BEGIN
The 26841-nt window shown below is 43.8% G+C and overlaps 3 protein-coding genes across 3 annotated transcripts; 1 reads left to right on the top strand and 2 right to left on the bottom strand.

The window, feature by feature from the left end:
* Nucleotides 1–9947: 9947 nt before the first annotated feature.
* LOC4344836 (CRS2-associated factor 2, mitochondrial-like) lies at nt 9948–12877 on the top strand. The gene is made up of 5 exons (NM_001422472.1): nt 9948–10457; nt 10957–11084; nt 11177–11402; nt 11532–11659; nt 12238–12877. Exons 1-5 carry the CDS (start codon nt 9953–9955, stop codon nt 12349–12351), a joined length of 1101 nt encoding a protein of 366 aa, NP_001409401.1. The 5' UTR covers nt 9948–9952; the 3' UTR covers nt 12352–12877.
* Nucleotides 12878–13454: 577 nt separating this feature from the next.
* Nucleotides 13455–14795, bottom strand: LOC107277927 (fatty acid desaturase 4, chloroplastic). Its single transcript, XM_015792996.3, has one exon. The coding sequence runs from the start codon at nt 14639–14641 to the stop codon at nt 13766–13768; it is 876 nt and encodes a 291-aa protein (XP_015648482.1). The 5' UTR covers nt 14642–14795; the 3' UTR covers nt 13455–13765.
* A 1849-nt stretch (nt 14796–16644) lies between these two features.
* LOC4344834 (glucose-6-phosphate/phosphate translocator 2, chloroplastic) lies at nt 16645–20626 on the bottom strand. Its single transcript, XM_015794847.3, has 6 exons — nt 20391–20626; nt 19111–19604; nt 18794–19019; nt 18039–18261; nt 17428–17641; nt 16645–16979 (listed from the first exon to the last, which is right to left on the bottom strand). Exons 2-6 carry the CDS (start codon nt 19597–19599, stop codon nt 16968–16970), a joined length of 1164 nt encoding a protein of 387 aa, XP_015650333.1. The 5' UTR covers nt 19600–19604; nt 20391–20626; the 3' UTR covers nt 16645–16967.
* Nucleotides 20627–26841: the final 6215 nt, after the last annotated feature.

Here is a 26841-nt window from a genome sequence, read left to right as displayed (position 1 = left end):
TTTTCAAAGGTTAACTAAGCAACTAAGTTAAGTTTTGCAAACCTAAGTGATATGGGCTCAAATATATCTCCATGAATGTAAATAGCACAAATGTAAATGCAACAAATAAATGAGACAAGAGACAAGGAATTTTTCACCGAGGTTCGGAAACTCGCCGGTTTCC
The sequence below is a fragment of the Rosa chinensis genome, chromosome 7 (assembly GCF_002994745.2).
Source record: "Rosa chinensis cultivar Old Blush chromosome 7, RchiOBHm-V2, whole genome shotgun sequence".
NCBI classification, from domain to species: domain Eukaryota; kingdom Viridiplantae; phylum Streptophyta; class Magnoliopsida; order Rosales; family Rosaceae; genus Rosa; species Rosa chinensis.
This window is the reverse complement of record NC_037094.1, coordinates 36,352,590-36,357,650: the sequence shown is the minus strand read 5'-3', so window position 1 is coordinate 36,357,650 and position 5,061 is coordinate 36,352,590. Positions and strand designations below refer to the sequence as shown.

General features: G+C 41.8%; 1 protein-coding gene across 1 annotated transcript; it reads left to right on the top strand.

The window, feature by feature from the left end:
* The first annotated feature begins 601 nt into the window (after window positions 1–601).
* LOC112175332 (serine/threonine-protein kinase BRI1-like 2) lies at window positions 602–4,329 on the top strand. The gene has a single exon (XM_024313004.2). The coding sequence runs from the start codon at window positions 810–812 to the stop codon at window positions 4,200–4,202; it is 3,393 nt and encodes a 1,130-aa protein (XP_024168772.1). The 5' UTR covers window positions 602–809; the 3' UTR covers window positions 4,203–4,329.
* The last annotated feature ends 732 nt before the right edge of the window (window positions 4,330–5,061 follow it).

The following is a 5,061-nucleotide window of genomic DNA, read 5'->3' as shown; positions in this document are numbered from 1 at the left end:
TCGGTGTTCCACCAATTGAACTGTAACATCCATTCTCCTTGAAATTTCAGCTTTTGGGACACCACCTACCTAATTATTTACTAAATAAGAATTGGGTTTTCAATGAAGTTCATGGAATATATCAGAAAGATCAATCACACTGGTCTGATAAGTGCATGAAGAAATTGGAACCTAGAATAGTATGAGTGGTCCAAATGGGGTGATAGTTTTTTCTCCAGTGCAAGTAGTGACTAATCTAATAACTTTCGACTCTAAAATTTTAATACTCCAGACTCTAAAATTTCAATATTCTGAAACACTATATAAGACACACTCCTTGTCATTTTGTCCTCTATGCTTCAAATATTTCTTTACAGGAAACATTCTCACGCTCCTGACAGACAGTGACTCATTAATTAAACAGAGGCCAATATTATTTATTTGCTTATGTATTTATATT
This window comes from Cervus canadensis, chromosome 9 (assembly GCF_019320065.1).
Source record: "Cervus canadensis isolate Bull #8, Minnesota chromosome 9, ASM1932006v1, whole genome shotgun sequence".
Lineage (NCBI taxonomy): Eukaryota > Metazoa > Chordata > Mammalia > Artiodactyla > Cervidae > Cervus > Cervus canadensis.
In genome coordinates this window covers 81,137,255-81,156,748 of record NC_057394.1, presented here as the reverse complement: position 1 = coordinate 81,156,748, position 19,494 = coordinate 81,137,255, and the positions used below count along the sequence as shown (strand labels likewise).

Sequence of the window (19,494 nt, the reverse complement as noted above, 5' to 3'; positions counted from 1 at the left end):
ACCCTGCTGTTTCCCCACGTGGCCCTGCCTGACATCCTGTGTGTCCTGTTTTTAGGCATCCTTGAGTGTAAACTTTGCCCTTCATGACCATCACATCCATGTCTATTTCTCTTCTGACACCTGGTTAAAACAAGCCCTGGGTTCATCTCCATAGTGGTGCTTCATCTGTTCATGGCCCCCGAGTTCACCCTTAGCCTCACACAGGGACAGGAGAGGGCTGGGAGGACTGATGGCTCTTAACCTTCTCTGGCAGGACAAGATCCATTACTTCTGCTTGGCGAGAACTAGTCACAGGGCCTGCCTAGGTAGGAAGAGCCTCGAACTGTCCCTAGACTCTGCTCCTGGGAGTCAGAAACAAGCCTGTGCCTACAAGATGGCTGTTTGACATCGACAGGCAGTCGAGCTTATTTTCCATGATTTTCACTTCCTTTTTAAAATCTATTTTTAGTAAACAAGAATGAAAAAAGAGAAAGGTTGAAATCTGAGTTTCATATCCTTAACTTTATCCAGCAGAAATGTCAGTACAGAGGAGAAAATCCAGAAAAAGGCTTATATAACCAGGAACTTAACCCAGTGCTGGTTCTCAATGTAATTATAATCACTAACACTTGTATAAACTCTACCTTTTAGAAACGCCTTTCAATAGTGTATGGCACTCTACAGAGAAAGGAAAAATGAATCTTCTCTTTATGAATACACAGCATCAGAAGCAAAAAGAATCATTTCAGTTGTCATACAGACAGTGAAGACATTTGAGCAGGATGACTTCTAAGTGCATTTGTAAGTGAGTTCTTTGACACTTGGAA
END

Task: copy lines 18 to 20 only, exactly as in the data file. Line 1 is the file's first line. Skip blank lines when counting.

* The first annotated feature begins 601 nt into the window (after window positions 1–601).
* LOC112175332 (serine/threonine-protein kinase BRI1-like 2) lies at window positions 602–4,329 on the top strand. The gene has a single exon (XM_024313004.2). The coding sequence runs from the start codon at window positions 810–812 to the stop codon at window positions 4,200–4,202; it is 3,393 nt and encodes a 1,130-aa protein (XP_024168772.1). The 5' UTR covers window positions 602–809; the 3' UTR covers window positions 4,203–4,329.
* The last annotated feature ends 732 nt before the right edge of the window (window positions 4,330–5,061 follow it).